Dec 22, 2023
Troy Kennedy Martina, Brock Yates
Adam Driver, Penelope Cruz
My first worry as I watched Michael Mann’s long-awaited return to the screen, Ferrari, was triggered by a line delivered by Enzo Ferrari’s (Adam Driver) mother (Daniela Piperno). In recalling the death of her eldest child, she muses, “The wrong son died.”
There is, of course, no more clichéd way to begin a biopic. Just ask Walk Hard. But Mann, working from a 30-year-old by script the late Troy Kennedy Martina and Brock Yates, veers from formula immediately after that bit of dialog. His approach does not always work, but buoyed by a few remarkable performances, he recreates a compelling piece of history.
Though Driver’s accent is sometimes questionable, he sidesteps cliché in every scene. His Enzo Ferrari is a singular man, driven and emotionally careful but quietly compassionate and endlessly human. The performance is soulful and delightfully humorous, and he makes even the script’s most convenient or obligatory dialog feel authentic.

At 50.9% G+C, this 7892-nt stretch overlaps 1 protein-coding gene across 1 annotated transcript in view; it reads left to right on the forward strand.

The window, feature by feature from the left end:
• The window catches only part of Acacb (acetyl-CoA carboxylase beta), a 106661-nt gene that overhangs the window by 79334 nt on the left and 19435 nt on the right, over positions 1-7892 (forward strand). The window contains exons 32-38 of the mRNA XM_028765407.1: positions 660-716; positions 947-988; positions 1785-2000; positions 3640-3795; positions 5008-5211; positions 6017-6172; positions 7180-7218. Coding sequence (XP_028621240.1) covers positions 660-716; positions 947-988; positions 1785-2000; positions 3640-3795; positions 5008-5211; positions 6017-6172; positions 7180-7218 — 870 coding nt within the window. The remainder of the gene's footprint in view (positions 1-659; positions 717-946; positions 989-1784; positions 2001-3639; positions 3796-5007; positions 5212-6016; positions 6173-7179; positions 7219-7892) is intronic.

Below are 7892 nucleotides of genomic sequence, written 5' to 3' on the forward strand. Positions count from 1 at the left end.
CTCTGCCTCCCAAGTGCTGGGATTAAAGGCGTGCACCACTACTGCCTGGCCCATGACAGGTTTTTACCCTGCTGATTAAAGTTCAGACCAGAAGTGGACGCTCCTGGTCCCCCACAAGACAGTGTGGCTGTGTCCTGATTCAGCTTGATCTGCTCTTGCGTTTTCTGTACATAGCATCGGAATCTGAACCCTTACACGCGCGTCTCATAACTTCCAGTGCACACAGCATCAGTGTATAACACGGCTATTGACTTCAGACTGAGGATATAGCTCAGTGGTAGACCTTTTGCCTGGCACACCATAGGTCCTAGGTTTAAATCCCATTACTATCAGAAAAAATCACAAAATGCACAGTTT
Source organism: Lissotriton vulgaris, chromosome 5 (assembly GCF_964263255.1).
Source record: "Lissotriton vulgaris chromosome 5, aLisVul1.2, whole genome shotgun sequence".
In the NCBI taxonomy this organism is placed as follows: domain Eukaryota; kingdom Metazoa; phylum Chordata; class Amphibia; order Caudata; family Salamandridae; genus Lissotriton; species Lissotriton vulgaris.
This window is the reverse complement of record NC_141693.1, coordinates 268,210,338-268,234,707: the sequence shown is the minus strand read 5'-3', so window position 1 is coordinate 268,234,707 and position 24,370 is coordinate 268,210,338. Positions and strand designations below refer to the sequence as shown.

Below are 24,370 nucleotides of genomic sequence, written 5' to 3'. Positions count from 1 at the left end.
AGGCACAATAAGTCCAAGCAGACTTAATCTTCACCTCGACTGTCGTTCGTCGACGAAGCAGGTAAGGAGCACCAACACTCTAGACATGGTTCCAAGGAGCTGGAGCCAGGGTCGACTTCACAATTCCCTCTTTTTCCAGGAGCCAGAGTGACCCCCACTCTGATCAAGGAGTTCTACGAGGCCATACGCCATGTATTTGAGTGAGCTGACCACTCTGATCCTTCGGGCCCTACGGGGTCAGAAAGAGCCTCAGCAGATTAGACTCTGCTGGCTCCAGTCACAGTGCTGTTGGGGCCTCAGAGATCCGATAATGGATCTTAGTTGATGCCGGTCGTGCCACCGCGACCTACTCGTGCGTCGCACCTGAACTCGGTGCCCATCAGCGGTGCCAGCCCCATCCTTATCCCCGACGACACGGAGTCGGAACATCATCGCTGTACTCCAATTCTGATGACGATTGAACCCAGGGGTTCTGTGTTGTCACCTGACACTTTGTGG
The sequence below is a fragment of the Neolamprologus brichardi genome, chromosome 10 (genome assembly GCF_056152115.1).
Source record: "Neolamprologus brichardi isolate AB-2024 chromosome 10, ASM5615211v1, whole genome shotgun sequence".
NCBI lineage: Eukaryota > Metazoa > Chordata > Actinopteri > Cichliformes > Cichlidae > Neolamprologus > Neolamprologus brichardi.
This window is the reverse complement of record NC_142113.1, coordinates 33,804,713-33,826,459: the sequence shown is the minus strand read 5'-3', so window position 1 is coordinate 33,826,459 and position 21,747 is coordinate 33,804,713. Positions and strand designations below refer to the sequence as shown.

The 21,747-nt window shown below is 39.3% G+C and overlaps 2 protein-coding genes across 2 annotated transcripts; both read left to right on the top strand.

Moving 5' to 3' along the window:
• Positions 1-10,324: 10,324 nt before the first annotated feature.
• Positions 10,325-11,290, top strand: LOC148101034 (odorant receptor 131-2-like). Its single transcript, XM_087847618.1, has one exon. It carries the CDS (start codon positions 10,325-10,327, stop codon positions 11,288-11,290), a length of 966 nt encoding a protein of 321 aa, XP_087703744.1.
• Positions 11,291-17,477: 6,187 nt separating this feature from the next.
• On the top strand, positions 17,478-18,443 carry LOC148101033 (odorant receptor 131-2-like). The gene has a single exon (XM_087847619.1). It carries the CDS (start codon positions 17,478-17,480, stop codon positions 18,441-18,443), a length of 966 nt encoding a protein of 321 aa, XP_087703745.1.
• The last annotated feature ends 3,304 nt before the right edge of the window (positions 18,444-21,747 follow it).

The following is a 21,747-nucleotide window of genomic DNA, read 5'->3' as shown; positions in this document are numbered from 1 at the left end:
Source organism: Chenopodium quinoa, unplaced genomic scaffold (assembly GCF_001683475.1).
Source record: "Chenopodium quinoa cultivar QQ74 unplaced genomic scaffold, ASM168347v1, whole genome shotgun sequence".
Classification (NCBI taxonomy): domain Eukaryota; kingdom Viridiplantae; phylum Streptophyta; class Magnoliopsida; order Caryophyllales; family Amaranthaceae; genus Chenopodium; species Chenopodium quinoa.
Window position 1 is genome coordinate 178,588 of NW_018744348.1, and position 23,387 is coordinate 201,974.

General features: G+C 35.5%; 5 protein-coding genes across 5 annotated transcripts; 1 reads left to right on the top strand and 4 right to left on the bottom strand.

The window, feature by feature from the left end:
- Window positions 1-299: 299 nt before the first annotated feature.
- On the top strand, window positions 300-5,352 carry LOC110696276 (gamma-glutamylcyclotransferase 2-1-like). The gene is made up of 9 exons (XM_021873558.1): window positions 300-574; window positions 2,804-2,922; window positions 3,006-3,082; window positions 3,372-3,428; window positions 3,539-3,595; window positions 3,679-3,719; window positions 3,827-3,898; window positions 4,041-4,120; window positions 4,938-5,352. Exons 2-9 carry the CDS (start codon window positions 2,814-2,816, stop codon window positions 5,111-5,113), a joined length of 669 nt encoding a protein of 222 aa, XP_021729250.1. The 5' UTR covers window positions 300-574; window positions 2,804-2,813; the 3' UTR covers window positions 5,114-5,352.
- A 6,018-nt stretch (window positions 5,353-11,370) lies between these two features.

He’s got nothing on Penélope Cruz, though, who’s a solid contender for an Oscar nomination in the role of Enzo’s wife and business partner, Laura. Moody, funny, but more than anything, worn thin by years of grief and anger, Laura is a character unlike any other in this film or most any other. Cruz dials the drama back just when you’d expect an eruption, erupts at surprising moments, and refuses to make Laura Ferrari a cartoon or a villain.
With these performances at the center of the film and the specter of death in both the rear view and the headlights, Ferrari delivers an emotionally charged adventure. The real possibility of disaster – within the family, within the business, and on the racetrack – is a current running through every scene.
Mann captures the thrill and dread inside that danger with a restless camera and visceral racing action. Thanks to commitment to the human drama, the action never feels glossy or superficial – thrill for thrill’s sake. Mann’s latest embraces the compromise and corrosion that accompany success. It feels less stylish than a Michael Mann film, but more human.